The conclusion 



It was 'the war to end all wars'

But 21 years later we were engaged in another world war.

More than 750 readers have so far logged on to our series about The Great War and the part Bishop Monkton played in that horrendous conflict.

We have honoured the five Bishop Monkton sons who were killed in it, and made mention of the 54 who left this  placid rural idyll to go and fight in the knee deep mud and rat infested trenches in France and Flanders.

We have also told the story of other men, with Bishop Monkton connections, who played different roles in the conflict.

We honour them all and respect their memory.

Since the series has appeared we have receved a number of interesting letters about aspects of our coverage.

Our most farflung reader, Dorothy Bowes in Australia, wrote to say: 
'I would like to thank everyone who did the excellent research work connected with the WW1 series, they must have spent many hours doing it. I have now learnt many details about my late Uncle Edwin who was killed in 1917, until reading the article about him I knew very little. A big thank you again'.

Another who contacted us was Frances McDaid, who is related to Corporal Willam Heath who was killed in action in 1917, aged 38.  Although she has no picture of him, she did send a copy of his will - and writing a will was a requirement for every soldier who fought in The Great War as it has been in every subsequent war.


Frances was also fascinated to see a picture (below) in our item about Bishop Monkton around 1914 of a charabanc party visiting The Masons' Arms around 1912, and magnificiation of the picture has revealed her great great grandfather seated at the rear of the bus with his son!


Among others who contacted us about our coverage was Terry Knowles who saw his father's name listed among the 54 who left Bishop Monkton to fight for King and Country.

He writes: '
'Rodney Wilson kindly rang me about your web page and the mention of my father's name in the list of those who went to fight in the First World War.
I have been trying to trace the Army Record of my father, Frederick William Knowles, and the only thing I have been able to find is his joining up paper when he was shown as joining the Prince of Wales Own of the West Yorkshire Regiment. However you show him as having joined the Infantry. Unfortunately, as often happens, one does not think to ask one's father what he did in the War until one realises it is too late.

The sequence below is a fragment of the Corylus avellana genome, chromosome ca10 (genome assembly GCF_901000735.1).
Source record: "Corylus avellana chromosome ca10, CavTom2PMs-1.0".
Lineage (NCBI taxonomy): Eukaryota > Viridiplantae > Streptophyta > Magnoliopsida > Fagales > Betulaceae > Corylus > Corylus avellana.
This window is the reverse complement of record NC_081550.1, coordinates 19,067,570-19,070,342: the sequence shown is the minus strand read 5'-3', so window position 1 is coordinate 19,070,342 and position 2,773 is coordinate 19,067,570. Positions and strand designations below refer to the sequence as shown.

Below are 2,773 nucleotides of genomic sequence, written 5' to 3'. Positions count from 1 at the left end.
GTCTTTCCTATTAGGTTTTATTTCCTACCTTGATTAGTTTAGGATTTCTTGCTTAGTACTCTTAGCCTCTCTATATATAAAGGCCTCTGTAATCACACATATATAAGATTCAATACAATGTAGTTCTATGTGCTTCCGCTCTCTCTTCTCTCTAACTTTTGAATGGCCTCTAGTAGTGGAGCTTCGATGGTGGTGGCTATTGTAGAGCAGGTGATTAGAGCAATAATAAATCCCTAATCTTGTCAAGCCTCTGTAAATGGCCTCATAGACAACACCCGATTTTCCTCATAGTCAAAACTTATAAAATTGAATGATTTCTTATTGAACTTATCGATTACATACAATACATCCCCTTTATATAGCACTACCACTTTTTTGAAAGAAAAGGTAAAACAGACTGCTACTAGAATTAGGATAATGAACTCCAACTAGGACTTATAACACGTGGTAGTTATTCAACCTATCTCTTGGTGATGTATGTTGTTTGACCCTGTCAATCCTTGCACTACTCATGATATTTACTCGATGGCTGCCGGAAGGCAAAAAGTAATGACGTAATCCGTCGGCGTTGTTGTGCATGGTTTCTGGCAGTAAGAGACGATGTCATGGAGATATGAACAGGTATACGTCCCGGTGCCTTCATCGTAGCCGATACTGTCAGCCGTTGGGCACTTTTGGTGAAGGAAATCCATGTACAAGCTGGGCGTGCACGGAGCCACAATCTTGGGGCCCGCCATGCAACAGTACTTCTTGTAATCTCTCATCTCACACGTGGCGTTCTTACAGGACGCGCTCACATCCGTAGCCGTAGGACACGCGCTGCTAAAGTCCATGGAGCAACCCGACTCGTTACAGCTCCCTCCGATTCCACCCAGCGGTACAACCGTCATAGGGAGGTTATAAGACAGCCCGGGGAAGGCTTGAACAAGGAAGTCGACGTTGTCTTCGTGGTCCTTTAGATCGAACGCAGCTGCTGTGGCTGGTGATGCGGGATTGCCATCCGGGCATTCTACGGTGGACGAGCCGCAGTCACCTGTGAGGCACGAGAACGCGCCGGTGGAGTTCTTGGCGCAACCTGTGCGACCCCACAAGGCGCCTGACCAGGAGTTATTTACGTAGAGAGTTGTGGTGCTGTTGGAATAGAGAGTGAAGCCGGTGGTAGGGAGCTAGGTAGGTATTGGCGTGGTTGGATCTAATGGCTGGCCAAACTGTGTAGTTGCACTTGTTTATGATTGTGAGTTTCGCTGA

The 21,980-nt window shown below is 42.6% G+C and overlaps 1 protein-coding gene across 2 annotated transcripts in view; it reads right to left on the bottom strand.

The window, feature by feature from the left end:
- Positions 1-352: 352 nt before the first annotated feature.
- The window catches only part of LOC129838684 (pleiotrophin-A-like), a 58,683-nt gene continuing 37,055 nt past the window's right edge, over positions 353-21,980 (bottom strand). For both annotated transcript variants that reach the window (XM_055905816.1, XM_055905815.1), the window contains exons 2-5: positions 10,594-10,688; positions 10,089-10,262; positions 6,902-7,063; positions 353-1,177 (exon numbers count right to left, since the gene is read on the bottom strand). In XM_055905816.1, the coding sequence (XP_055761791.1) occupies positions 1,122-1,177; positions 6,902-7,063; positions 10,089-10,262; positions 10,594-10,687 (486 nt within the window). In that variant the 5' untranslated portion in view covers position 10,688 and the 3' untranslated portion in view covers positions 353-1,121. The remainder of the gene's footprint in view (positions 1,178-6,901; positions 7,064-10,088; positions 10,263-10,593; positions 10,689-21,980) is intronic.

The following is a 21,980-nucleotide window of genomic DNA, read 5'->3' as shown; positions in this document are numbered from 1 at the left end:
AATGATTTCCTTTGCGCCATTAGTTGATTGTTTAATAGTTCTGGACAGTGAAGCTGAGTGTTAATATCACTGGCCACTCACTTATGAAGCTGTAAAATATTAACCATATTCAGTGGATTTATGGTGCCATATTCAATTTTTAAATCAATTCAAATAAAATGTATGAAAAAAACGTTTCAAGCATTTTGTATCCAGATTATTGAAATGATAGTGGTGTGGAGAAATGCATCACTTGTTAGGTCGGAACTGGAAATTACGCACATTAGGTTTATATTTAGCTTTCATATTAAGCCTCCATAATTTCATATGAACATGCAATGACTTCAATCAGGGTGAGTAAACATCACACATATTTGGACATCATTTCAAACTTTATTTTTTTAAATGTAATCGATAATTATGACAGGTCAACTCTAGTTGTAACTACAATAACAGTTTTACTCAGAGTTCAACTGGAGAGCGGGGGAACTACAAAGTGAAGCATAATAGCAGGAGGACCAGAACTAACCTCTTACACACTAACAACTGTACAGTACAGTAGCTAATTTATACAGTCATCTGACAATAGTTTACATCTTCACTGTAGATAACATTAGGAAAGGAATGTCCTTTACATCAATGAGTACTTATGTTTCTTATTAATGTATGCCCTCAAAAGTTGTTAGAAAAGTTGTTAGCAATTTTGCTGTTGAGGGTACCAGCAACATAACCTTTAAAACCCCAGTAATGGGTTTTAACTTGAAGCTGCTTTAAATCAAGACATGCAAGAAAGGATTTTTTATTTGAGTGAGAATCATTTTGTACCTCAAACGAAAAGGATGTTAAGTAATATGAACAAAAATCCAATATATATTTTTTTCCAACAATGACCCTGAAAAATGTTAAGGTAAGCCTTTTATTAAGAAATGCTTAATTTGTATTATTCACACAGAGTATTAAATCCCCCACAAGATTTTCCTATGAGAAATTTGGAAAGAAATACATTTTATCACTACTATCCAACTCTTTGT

The only information I have is that as well as the West Yorks, he was also in the Green Howards, and I think he fought as Passondale (sorry about the spelling!). He was wounded in Italy, I think, having been shot through the knee and spent about a year in hospital and recuperating, but returned to fight in Ireland after the end of the War. I know that he tried to join when he was too young to do so, and they threw him out! He was then a bugle boy and also played the big bass drum, probably before he was of age.  I think he finished as a Sergeant.
One thing that has also puzzled me is that he always used to insist that his first name was Frederic, withoutthe k at the end, whereas the army record I have seen, and signed by my father, had the full name with the k at the end!  One explanation is that the recruiting sergeant often could not spell!!
I would be most grateful if you could let me know if you find out any further information about my late father (born April 1898 in Halifax)'.
No doubt more of you may wish to write to us about what you have read, and perhaps add details your own  forebears who took part in this war. We shall be glad to receive them, and will publish them later.

Before we close, we must thank the small band of volunteers who spent long hours carrying out on-line and other research to provide much of the material which we have published during the past fortnight.

Before they did their work, the five listed on the Village War Memorial were just names but now, with so much more known about them and their families, we feel more involved with them.

These who carried out the research included Martin Whincup, Chris O'Gorman,  B D Scholey, John Sheehan, and Bill Flentje.
Photographs: Chris Higgins.
Family contributions: Florence Bowes, Angie and John Archbold, Val Ellis-Beech, Margaret Simpson, Chris Higgins, Frances McDaid, Malcom and Eileen Scholey, David, Liz and Hannah Staiano, Tom Oates, Pip and Peter Garside, Naomi Waddington, Chris Procter and Richard Field.

We have also extracted material from the following books:
Bishop Monkton and Environs: Ancent and Modern History by M.G. Butterfield
Monkton Matters: A Village History and Guide and Past Times Recalled (issued by the Village Conservation Society in 1988).
A Tale of Two Villages: Bishop Monkton and Burton Leonard  by Barbara Wray

We have also contacted some of the following websites which provide useful infomation for any of you who would like to do your own follow-up research:

One correspondent has written to us to to suggest that someone should form a Local History Society to carry out further research into great events in Bishop Monkton's past, and to find a way of creating an archive so future generations may share the experiences of times now long past.

If anyone is interested in this idea, please write to  and we will see if there is sufficient interest to progress this idea.

The Great War Project was co-ordinated by: Richard Field, Editor bishopmonkton today


1914 - 1918

'The War to End all Wars'
But 21 years later we were fighting another war.
And there have been dozens since.
When will we ever learn?